• Out of the 150 or so Australian Lighthouses that are worth representing I have only done about 75. The second question and has been the expression of many concerned about the future of the Project is the completion and maintenance of the Project. I have heaps of material, photos, stories, history etc that have been given to me over the years. It's just a matter of collating them, filling in the gaps, and presenting them on the Web. From the interest I receive I feel that people would be frustrated if the Project became a static representation rather than continuing as living, giving experience for those who contribute or just enjoy their regular visit to the site to see what is happening.
  • This is the one I get the most concern over from supporters of the Project. The Monthly Bulletin has grown from just announcing new pages on the Project to providing news, feature stories and a forum for individuals or organisations to find information or to announce an occasion. Continuance of a FREE Monthly Bulletin is an essential part of the Project as the Bulletin develops as an on-line voice for those interested in Lighthouse issues in Australia.

Along the way I have accumulated some real friends, as well as friends of the Project, Ed Kavaliunas, Deborah Taylor, Ian Clifford and Cyril Curtain to mention a few. They have expressed a concern and willingness to see the Project continue for all of the above reasons and more.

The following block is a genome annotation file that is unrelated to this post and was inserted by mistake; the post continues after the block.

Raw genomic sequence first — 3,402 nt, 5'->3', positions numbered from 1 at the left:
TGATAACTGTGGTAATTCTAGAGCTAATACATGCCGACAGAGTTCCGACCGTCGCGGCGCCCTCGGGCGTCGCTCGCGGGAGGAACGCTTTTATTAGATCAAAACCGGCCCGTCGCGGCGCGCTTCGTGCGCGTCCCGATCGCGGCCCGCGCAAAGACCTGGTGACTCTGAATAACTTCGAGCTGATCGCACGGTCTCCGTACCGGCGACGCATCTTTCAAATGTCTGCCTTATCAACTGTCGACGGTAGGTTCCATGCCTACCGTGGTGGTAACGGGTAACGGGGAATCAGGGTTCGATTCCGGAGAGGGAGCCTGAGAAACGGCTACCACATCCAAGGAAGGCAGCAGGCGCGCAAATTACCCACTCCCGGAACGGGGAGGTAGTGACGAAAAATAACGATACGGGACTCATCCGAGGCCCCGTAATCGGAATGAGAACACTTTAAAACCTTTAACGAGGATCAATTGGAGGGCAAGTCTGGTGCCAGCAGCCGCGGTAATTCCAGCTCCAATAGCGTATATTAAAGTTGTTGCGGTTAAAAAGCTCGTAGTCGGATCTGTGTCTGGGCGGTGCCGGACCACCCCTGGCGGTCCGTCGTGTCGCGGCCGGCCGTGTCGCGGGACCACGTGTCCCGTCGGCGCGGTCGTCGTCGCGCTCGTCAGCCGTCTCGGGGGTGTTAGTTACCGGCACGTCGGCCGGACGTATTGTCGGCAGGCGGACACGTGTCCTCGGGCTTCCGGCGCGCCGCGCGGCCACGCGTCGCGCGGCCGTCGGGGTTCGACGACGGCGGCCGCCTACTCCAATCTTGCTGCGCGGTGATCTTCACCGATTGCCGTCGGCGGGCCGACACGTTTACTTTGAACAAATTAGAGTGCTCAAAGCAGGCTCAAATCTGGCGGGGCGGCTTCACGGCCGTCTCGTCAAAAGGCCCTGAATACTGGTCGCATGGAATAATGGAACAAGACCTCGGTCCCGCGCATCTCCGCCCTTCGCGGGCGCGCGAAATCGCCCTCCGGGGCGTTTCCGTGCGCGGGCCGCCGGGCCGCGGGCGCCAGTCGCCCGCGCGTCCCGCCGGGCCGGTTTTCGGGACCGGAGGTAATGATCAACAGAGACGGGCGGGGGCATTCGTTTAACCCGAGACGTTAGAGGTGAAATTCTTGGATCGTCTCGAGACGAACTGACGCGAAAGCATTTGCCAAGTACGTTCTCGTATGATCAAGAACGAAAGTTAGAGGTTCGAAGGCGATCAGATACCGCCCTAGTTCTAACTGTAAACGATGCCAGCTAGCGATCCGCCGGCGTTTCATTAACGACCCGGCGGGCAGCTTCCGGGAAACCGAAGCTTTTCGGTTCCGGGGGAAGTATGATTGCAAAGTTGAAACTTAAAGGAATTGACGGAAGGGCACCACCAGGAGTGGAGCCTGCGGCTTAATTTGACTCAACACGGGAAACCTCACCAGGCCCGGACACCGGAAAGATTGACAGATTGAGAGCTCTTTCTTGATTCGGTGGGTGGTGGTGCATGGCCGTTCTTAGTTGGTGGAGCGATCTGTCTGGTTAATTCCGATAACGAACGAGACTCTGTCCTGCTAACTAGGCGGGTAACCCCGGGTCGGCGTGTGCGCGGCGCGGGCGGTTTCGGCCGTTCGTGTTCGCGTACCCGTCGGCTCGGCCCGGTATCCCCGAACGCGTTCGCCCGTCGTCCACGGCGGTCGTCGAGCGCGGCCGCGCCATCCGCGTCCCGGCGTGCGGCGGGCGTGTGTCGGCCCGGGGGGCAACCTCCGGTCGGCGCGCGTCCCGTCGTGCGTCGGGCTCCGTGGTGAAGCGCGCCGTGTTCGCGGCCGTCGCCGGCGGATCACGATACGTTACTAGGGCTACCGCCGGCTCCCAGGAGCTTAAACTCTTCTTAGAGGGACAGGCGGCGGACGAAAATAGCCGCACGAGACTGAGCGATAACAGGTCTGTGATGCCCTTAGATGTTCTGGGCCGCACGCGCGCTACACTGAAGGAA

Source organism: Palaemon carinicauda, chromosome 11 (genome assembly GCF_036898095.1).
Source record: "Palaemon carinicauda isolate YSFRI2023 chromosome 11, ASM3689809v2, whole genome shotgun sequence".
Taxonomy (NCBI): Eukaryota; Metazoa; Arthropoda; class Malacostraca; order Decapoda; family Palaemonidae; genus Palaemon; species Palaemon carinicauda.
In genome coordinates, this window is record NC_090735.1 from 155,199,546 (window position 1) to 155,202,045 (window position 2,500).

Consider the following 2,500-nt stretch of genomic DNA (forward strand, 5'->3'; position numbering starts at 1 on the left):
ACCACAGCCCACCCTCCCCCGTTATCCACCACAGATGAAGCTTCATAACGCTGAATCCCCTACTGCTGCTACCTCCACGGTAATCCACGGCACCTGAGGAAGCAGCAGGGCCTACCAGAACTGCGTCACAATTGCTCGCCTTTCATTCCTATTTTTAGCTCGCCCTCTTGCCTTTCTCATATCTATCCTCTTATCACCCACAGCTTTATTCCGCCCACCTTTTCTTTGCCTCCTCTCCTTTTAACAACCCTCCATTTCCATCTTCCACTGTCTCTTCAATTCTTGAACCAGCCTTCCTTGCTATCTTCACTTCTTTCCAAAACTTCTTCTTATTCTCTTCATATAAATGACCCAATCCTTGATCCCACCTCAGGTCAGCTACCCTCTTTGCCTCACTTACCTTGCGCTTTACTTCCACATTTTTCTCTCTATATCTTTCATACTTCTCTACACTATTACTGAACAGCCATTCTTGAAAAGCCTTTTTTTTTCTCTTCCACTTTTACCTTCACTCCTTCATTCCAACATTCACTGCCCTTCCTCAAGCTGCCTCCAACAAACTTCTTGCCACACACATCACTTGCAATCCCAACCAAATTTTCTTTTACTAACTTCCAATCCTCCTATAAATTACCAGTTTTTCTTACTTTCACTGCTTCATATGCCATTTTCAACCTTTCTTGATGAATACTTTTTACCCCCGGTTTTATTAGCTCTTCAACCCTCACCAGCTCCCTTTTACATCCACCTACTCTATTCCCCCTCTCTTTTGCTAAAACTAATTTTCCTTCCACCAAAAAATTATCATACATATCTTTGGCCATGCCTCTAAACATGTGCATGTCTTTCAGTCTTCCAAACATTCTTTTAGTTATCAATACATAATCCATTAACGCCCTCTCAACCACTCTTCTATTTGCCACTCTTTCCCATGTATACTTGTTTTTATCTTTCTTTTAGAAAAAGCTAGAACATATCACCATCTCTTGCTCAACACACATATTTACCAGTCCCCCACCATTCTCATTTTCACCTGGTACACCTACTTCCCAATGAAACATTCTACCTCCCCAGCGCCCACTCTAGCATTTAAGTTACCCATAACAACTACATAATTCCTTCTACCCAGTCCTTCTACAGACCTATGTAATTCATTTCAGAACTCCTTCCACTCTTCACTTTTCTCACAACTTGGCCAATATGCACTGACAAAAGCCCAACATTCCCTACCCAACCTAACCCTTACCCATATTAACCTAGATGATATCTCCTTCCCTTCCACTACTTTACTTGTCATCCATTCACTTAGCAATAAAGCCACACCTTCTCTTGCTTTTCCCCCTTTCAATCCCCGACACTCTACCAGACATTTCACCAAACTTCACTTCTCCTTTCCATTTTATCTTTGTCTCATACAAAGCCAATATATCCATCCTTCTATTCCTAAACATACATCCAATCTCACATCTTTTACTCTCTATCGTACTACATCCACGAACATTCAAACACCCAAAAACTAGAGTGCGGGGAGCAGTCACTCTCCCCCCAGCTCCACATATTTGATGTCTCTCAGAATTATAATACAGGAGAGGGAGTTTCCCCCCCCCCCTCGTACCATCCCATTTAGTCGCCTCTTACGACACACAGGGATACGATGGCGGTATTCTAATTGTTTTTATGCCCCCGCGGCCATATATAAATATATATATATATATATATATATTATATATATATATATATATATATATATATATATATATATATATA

They also see a role for a group to continue with the work of the project, but to also develop and play a role in future Lighthouse policy and preservation in Australia.

Malcolm is looking for people to continue the Project!. [Photograph: Deborah Taylor]
Malcolm Macdonald
[Photograph: Deborah Taylor]

eMail Malcolm

Help Complete the Project

[by Deborah Taylor]

In December of this year our project founder and tireless organizer, Malcolm Macdonald, is leaving Australia for approximately three years.

Since Malcolm has been the main drive in collating 'all you ever wanted to know about our lighthouses but didn't know where to start', then perhaps you can understand that there is a sense of urgency to fill the workload.

Since early December 1997, Malcolm has sourced and collated material from all around Australia. With the massive amounts of information sent by eager enthusiasts as well, you can imagine how much time and effort is involved [not to mention a family and business to boot!]